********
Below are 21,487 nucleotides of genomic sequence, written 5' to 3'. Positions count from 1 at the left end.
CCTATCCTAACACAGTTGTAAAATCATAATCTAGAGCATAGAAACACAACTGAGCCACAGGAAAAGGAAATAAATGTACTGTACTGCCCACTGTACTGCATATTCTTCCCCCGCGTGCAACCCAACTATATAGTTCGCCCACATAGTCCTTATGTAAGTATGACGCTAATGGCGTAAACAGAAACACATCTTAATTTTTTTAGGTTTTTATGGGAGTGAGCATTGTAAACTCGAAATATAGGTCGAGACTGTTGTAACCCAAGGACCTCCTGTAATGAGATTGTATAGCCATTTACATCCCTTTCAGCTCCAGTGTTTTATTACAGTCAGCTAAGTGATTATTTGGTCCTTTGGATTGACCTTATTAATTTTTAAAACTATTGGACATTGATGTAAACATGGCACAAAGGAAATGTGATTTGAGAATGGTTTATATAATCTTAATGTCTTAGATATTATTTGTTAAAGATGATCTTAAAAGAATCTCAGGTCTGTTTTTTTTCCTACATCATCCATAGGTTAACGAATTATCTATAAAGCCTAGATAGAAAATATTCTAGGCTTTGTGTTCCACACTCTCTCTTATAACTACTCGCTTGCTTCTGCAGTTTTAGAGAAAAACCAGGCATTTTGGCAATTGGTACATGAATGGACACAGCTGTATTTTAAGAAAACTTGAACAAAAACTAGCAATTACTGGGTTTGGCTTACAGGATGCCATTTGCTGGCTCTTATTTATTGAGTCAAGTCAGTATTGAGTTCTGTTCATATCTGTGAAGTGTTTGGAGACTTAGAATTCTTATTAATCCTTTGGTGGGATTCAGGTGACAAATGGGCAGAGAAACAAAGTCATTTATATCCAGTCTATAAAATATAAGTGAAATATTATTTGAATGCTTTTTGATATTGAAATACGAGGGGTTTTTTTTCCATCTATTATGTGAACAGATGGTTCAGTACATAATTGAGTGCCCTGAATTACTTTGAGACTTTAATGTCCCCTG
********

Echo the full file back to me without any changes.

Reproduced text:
Below are 21,487 nucleotides of genomic sequence, written 5' to 3'. Positions count from 1 at the left end.
CCTATCCTAACACAGTTGTAAAATCATAATCTAGAGCATAGAAACACAACTGAGCCACAGGAAAAGGAAATAAATGTACTGTACTGCCCACTGTACTGCATATTCTTCCCCCGCGTGCAACCCAACTATATAGTTCGCCCACATAGTCCTTATGTAAGTATGACGCTAATGGCGTAAACAGAAACACATCTTAATTTTTTTAGGTTTTTATGGGAGTGAGCATTGTAAACTCGAAATATAGGTCGAGACTGTTGTAACCCAAGGACCTCCTGTAATGAGATTGTATAGCCATTTACATCCCTTTCAGCTCCAGTGTTTTATTACAGTCAGCTAAGTGATTATTTGGTCCTTTGGATTGACCTTATTAATTTTTAAAACTATTGGACATTGATGTAAACATGGCACAAAGGAAATGTGATTTGAGAATGGTTTATATAATCTTAATGTCTTAGATATTATTTGTTAAAGATGATCTTAAAAGAATCTCAGGTCTGTTTTTTTTCCTACATCATCCATAGGTTAACGAATTATCTATAAAGCCTAGATAGAAAATATTCTAGGCTTTGTGTTCCACACTCTCTCTTATAACTACTCGCTTGCTTCTGCAGTTTTAGAGAAAAACCAGGCATTTTGGCAATTGGTACATGAATGGACACAGCTGTATTTTAAGAAAACTTGAACAAAAACTAGCAATTACTGGGTTTGGCTTACAGGATGCCATTTGCTGGCTCTTATTTATTGAGTCAAGTCAGTATTGAGTTCTGTTCATATCTGTGAAGTGTTTGGAGACTTAGAATTCTTATTAATCCTTTGGTGGGATTCAGGTGACAAATGGGCAGAGAAACAAAGTCATTTATATCCAGTCTATAAAATATAAGTGAAATATTATTTGAATGCTTTTTGATATTGAAATACGAGGGGTTTTTTTTCCATCTATTATGTGAACAGATGGTTCAGTACATAATTGAGTGCCCTGAATTACTTTGAGACTTTAATGTCCCCTG